LONDON Dec 16 German Bunds pared an early rise
on Monday after a survey showed euro zone private sector
activity surpassed expectations in December, against a backdrop
of investor caution ahead of the Federal Reserve's rate meeting
Bunds rose in early trade after separate surveys showed
private sector activity in France slowed unexpectedly in
December, while growth in activity in China's vast factory
sector slowed to a three-month low.
But similar surveys showing the euro zone's private sector
ending the year on a high dented appetite for safe-haven debt,
even though the data underlined the widening gap in performance
between the euro zone's two largest economies.
German Bund futures were down 5 ticks at 140.20. Other
highly-rated euro zone debt were also unchanged, with the
ten-year French bond yield flat at 2.25 percent.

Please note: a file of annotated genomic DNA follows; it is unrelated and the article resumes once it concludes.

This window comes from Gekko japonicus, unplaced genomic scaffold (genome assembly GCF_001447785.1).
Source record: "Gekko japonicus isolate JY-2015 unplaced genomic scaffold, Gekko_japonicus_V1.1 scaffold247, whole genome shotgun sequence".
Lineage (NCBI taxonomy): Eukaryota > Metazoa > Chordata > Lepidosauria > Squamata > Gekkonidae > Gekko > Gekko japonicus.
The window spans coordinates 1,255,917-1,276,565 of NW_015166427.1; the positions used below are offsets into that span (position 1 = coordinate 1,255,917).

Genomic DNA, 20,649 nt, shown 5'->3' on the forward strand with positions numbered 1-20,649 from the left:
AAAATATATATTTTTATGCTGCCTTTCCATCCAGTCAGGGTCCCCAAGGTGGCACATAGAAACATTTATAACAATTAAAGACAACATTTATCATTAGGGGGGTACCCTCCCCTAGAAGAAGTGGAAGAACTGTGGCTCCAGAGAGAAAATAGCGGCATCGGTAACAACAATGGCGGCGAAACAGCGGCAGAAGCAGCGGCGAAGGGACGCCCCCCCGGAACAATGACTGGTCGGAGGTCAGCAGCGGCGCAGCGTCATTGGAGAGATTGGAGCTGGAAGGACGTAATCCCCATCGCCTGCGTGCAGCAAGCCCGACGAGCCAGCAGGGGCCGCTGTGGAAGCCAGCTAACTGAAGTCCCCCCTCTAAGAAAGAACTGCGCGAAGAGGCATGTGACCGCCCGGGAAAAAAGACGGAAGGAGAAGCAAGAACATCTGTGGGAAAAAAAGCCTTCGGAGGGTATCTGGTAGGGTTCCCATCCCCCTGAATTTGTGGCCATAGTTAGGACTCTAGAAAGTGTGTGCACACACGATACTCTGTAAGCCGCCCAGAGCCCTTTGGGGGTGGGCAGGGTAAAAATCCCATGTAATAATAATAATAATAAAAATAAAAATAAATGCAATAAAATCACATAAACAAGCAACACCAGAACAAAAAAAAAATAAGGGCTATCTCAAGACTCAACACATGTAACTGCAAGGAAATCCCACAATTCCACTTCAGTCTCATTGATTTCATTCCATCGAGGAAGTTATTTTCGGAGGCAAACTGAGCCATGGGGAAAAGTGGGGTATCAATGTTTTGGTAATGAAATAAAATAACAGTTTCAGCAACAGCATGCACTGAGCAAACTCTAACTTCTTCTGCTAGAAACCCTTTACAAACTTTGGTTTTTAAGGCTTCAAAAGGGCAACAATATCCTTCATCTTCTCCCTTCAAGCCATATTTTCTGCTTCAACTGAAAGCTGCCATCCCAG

Markit's preliminary composite Purchasing Managers' Index
(PMI) for Germany, which tracks growth in the manufacturing and
services sectors, stood at 55.2 in December, comfortably above
the 50 mark that separates growth from expansion.
"Certainly the Chinese PMI manufacturing flash survey was
disappointing. That put some pressure on Asian equities giving
Bunds a bit of a lift at the open. But the PMI manufacturing in
Germany surprised on the upside so that's taken any momentum out
of the Bund market," said Nick Stamenkovic, bond strategist at
RIA Capital Markets.
Ten-year German yields were flat at 1.84
percent, while two-year yields were steady at 0.23
percent, having recently underperformed as falling money market
liquidity weighs on the short-end of the German curve.
Ten-year German yields, however, were well within this
month's 1.70-1.89 percent range as investors played it safe
before the Fed's Dec. 17-18 meeting.
Even though the consensus is still for the Federal Reserve
to begin scaling back asset purchases in March, a slew of upbeat
U.S. data recently has increased speculation that tapering could
come as soon as this week.
"We think there is a case for a bit more cautious approach
going into the (Fed meeting)," Commerzbank strategist Rainer
Guntermann said, adding he expected tapering early next year.